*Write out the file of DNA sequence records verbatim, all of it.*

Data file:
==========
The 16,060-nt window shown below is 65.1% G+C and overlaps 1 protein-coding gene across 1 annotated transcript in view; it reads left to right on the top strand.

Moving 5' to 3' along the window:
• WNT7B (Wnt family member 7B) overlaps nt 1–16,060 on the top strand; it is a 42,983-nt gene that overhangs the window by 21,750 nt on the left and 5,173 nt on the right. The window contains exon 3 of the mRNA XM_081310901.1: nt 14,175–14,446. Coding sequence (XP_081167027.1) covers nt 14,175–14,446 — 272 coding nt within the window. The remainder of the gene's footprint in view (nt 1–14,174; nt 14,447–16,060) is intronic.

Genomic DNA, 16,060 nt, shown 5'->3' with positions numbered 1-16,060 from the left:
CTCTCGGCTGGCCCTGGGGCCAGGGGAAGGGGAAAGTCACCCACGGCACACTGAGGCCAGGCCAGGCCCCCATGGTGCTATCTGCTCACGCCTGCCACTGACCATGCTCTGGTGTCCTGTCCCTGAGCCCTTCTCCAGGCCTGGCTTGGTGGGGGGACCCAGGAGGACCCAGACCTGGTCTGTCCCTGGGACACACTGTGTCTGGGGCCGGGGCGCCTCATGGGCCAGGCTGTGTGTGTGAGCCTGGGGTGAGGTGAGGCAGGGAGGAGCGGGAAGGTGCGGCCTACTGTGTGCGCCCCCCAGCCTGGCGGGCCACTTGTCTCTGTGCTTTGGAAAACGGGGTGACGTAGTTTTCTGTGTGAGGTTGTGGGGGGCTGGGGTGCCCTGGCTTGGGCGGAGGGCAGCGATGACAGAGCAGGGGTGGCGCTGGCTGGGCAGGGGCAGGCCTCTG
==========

The 16,060-nt window shown below is 65.1% G+C and overlaps 1 protein-coding gene across 1 annotated transcript in view; it reads left to right on the top strand.

Moving 5' to 3' along the window:
• WNT7B (Wnt family member 7B) overlaps nt 1–16,060 on the top strand; it is a 42,983-nt gene that overhangs the window by 21,750 nt on the left and 5,173 nt on the right. The window contains exon 3 of the mRNA XM_081310901.1: nt 14,175–14,446. Coding sequence (XP_081167027.1) covers nt 14,175–14,446 — 272 coding nt within the window. The remainder of the gene's footprint in view (nt 1–14,174; nt 14,447–16,060) is intronic.

Genomic DNA, 16,060 nt, shown 5'->3' with positions numbered 1-16,060 from the left:
CTCTCGGCTGGCCCTGGGGCCAGGGGAAGGGGAAAGTCACCCACGGCACACTGAGGCCAGGCCAGGCCCCCATGGTGCTATCTGCTCACGCCTGCCACTGACCATGCTCTGGTGTCCTGTCCCTGAGCCCTTCTCCAGGCCTGGCTTGGTGGGGGGACCCAGGAGGACCCAGACCTGGTCTGTCCCTGGGACACACTGTGTCTGGGGCCGGGGCGCCTCATGGGCCAGGCTGTGTGTGTGAGCCTGGGGTGAGGTGAGGCAGGGAGGAGCGGGAAGGTGCGGCCTACTGTGTGCGCCCCCCAGCCTGGCGGGCCACTTGTCTCTGTGCTTTGGAAAACGGGGTGACGTAGTTTTCTGTGTGAGGTTGTGGGGGGCTGGGGTGCCCTGGCTTGGGCGGAGGGCAGCGATGACAGAGCAGGGGTGGCGCTGGCTGGGCAGGGGCAGGCCTCTG